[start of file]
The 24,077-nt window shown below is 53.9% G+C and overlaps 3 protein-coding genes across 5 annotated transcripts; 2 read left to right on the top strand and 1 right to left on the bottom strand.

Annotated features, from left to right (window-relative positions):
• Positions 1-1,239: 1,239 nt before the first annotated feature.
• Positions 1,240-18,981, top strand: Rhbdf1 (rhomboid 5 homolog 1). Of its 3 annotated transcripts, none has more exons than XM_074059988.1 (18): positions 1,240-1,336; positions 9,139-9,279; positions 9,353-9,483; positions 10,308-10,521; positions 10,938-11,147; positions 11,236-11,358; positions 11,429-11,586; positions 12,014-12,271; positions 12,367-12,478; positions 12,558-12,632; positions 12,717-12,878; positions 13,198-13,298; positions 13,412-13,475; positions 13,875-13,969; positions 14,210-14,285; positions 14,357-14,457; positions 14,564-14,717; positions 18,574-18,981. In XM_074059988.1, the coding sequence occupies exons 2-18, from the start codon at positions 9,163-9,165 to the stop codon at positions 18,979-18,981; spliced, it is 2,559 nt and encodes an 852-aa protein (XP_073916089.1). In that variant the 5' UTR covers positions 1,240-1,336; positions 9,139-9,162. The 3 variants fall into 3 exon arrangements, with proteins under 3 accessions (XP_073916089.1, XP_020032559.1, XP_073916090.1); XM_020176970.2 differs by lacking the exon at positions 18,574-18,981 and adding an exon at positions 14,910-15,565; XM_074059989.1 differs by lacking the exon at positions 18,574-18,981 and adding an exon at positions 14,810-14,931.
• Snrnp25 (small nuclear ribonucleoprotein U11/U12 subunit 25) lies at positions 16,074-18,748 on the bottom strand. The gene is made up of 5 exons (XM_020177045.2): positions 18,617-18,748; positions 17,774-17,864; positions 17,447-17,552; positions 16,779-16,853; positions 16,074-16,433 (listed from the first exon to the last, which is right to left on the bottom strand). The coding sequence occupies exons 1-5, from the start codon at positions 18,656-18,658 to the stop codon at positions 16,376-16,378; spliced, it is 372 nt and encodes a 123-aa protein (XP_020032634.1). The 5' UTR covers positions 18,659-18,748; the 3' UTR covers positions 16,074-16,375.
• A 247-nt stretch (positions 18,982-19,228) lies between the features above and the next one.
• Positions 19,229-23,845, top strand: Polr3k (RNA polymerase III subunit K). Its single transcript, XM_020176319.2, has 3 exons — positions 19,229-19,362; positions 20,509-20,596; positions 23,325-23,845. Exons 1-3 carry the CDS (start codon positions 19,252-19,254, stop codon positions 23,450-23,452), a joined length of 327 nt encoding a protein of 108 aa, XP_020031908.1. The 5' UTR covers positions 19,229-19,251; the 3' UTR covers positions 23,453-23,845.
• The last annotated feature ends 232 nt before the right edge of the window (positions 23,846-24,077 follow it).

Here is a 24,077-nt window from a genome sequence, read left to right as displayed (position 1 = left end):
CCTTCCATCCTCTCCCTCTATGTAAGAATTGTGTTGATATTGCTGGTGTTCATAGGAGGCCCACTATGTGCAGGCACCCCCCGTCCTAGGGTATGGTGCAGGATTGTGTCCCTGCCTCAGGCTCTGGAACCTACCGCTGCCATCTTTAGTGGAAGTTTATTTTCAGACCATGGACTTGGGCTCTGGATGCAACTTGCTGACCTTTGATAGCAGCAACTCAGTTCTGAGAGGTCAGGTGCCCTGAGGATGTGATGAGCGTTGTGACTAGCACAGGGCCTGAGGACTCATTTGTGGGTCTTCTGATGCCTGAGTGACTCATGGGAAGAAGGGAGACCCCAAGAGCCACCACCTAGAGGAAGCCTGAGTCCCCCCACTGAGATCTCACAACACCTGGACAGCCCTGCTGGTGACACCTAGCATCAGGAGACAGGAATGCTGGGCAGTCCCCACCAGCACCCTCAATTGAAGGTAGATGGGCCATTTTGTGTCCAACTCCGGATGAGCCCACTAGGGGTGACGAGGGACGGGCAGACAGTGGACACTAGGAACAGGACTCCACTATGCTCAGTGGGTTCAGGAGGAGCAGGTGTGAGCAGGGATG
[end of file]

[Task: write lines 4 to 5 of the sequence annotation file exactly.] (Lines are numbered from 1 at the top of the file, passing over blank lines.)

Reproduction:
• Positions 1,240-18,981, top strand: Rhbdf1 (rhomboid 5 homolog 1). Of its 3 annotated transcripts, none has more exons than XM_074059988.1 (18): positions 1,240-1,336; positions 9,139-9,279; positions 9,353-9,483; positions 10,308-10,521; positions 10,938-11,147; positions 11,236-11,358; positions 11,429-11,586; positions 12,014-12,271; positions 12,367-12,478; positions 12,558-12,632; positions 12,717-12,878; positions 13,198-13,298; positions 13,412-13,475; positions 13,875-13,969; positions 14,210-14,285; positions 14,357-14,457; positions 14,564-14,717; positions 18,574-18,981. In XM_074059988.1, the coding sequence occupies exons 2-18, from the start codon at positions 9,163-9,165 to the stop codon at positions 18,979-18,981; spliced, it is 2,559 nt and encodes an 852-aa protein (XP_073916089.1). In that variant the 5' UTR covers positions 1,240-1,336; positions 9,139-9,162. The 3 variants fall into 3 exon arrangements, with proteins under 3 accessions (XP_073916089.1, XP_020032559.1, XP_073916090.1); XM_020176970.2 differs by lacking the exon at positions 18,574-18,981 and adding an exon at positions 14,910-15,565; XM_074059989.1 differs by lacking the exon at positions 18,574-18,981 and adding an exon at positions 14,810-14,931.
• Snrnp25 (small nuclear ribonucleoprotein U11/U12 subunit 25) lies at positions 16,074-18,748 on the bottom strand. The gene is made up of 5 exons (XM_020177045.2): positions 18,617-18,748; positions 17,774-17,864; positions 17,447-17,552; positions 16,779-16,853; positions 16,074-16,433 (listed from the first exon to the last, which is right to left on the bottom strand). The coding sequence occupies exons 1-5, from the start codon at positions 18,656-18,658 to the stop codon at positions 16,376-16,378; spliced, it is 372 nt and encodes a 123-aa protein (XP_020032634.1). The 5' UTR covers positions 18,659-18,748; the 3' UTR covers positions 16,074-16,375.